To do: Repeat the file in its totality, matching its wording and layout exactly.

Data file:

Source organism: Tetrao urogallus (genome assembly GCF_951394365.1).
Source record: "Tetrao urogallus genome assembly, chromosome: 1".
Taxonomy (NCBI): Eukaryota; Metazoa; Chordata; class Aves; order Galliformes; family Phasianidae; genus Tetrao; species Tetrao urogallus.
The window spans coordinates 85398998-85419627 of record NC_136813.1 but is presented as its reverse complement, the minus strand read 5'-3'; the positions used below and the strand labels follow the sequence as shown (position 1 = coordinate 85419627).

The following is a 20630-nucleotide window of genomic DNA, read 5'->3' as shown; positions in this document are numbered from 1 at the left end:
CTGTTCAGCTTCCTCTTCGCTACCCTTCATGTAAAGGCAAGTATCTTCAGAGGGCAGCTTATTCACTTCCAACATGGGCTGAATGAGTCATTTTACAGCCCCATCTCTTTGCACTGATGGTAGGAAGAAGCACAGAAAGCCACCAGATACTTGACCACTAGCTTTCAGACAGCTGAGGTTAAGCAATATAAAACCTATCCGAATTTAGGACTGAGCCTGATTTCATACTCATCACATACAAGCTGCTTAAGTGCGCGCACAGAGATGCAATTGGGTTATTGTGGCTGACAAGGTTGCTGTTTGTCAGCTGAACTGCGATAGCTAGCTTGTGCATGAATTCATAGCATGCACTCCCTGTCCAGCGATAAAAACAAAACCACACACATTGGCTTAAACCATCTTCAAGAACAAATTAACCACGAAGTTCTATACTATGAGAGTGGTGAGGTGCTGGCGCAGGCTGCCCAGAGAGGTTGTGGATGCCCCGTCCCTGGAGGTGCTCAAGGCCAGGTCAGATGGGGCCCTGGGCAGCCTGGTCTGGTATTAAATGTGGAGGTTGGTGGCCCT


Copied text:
Source organism: Tetrao urogallus (genome assembly GCF_951394365.1).
Source record: "Tetrao urogallus genome assembly, chromosome: 1".
Taxonomy (NCBI): Eukaryota; Metazoa; Chordata; class Aves; order Galliformes; family Phasianidae; genus Tetrao; species Tetrao urogallus.
The window spans coordinates 85398998-85419627 of record NC_136813.1 but is presented as its reverse complement, the minus strand read 5'-3'; the positions used below and the strand labels follow the sequence as shown (position 1 = coordinate 85419627).

The following is a 20630-nucleotide window of genomic DNA, read 5'->3' as shown; positions in this document are numbered from 1 at the left end:
CTGTTCAGCTTCCTCTTCGCTACCCTTCATGTAAAGGCAAGTATCTTCAGAGGGCAGCTTATTCACTTCCAACATGGGCTGAATGAGTCATTTTACAGCCCCATCTCTTTGCACTGATGGTAGGAAGAAGCACAGAAAGCCACCAGATACTTGACCACTAGCTTTCAGACAGCTGAGGTTAAGCAATATAAAACCTATCCGAATTTAGGACTGAGCCTGATTTCATACTCATCACATACAAGCTGCTTAAGTGCGCGCACAGAGATGCAATTGGGTTATTGTGGCTGACAAGGTTGCTGTTTGTCAGCTGAACTGCGATAGCTAGCTTGTGCATGAATTCATAGCATGCACTCCCTGTCCAGCGATAAAAACAAAACCACACACATTGGCTTAAACCATCTTCAAGAACAAATTAACCACGAAGTTCTATACTATGAGAGTGGTGAGGTGCTGGCGCAGGCTGCCCAGAGAGGTTGTGGATGCCCCGTCCCTGGAGGTGCTCAAGGCCAGGTCAGATGGGGCCCTGGGCAGCCTGGTCTGGTATTAAATGTGGAGGTTGGTGGCCCT